Striving for Success Beyond the 1st Year
Sophomore year is a time when many students lose momentum and feel anxious or confused. The freshman frolic has given way to new challenges as students declare majors, take their first upper-division classes, decide whether to study abroad, feel pressure to plan for internships and careers, and figure out who they are and where they are going. If your student is feeling this way too, please understand that their feelings are normal and that other students are feeling the same way as they are.
Now is a good time to remind your student why they wanted to come to college, what they want to become, and what they have already accomplished in just one year of college!
Consider Study Abroad
Studying abroad will help your student develop skills and will give your student experiences a classroom setting can never provide. Less than 10 percent of American college students choose to study abroad, which means that a study abroad experience will set your student apart from other applicants during your post-graduation job search. The CSULB Center for International Education has more information.
The third year of college is an excellent time for students to clarify their goals for life after college, research graduate school options, polish their résumés, get an internship, and talk to people who are working in jobs they wish to pursue.
An internship can provide your student with the opportunity to explore their interests through hands-on experience in an occupation they may want to pursue. Internships are available in a broad range of industries, can be paid or unpaid, and could earn your student units toward graduation. The CSULB Career Development Center has more information about internships.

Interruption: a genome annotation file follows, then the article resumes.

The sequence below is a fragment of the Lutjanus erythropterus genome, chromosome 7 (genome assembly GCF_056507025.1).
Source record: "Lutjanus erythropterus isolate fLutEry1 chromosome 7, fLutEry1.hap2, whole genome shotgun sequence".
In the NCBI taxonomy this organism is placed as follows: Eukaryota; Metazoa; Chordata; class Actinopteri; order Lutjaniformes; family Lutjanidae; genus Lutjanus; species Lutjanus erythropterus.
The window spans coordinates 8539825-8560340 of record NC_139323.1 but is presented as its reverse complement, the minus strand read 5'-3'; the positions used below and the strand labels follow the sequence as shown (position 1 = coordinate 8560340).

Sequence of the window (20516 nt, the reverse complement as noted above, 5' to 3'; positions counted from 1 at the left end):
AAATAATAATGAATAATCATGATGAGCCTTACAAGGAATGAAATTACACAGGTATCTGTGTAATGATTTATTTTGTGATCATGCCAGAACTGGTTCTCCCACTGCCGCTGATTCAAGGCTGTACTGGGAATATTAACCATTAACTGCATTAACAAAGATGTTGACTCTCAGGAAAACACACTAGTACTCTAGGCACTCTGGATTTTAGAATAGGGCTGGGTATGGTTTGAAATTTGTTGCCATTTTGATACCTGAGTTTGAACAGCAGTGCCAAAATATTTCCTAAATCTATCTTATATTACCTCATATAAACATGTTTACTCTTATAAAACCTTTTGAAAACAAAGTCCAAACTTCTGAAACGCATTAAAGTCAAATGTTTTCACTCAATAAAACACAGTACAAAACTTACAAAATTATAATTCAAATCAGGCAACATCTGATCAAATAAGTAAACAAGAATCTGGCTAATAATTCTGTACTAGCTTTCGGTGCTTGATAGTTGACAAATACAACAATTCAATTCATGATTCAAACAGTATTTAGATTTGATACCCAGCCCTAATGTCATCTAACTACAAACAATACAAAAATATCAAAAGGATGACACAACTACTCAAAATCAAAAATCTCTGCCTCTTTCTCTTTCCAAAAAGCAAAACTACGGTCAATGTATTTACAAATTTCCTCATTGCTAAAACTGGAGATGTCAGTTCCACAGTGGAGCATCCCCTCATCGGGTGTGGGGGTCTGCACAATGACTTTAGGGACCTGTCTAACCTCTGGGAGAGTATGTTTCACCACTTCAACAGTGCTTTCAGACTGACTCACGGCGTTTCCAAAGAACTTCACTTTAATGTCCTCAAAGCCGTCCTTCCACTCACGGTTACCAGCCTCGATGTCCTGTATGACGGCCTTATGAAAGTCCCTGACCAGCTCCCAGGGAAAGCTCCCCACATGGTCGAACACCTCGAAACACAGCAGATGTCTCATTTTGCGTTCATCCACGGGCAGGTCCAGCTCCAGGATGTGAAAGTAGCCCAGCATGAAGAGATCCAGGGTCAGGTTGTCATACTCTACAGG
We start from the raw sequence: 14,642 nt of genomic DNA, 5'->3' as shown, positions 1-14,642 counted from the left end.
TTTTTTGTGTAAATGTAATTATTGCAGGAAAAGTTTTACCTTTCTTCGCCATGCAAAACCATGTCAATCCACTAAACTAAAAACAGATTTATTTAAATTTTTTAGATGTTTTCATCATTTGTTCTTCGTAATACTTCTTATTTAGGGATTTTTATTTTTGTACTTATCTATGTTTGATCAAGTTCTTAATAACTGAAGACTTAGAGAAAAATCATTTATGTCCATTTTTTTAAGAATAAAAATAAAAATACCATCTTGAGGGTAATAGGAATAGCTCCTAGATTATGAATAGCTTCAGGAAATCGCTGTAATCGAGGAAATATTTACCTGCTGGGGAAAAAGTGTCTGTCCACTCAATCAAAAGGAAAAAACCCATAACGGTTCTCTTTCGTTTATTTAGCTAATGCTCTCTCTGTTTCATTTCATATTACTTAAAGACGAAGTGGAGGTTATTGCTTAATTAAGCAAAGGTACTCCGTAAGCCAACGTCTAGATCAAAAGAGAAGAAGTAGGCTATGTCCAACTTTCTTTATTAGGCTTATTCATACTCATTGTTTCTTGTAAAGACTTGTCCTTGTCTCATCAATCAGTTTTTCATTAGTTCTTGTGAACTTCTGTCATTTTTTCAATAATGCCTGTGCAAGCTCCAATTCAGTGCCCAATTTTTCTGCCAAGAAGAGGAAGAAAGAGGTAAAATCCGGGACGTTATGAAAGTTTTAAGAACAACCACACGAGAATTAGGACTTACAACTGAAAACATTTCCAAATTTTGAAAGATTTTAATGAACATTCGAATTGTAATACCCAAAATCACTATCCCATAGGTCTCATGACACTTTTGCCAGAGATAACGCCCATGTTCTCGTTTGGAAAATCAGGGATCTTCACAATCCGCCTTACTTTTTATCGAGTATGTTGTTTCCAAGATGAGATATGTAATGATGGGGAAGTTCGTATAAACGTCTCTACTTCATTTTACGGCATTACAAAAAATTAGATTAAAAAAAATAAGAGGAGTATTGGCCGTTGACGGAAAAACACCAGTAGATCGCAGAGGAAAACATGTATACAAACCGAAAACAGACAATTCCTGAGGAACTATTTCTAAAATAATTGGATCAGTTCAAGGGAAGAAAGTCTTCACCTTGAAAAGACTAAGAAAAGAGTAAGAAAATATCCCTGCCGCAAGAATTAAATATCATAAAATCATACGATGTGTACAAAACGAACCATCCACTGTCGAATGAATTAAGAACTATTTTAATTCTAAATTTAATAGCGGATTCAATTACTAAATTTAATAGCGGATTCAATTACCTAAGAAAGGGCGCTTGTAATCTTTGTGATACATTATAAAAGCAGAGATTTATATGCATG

Informational interviews are a great way for your student to gain first-hand knowledge of job responsibilities and day-to-day duties from a person in the field of their choice. This can give your student insight into whether a particular job is a good fit for them. It can also enable them to learn how to focus their job search, market their skills more effectively to employers, and build their confidence in approaching others. Even if your student does not know the person they interview, remember that people love to talk about themselves and what they do! Some questions to ask are:
- Describe a typical day at work.
- How many hours do you usually work in a week?
- What do you see as the potential for growth in this field?
A common stressor for many college students is preparing for life after college. Students may feel excited about graduating, as well as uncertain about, unready for, or even frustrated with the prospect of their future. If your student is feeling this way too, please understand that their feelings are normal.
One great resource for students who are nearing graduation is the Career Development Center. Job postings, mock interviews and assistance with crafting a strong résumé are just some of the services available. The Career Development Center also hosts job fairs each semester, which allows students to meet recruiters from local and national employers.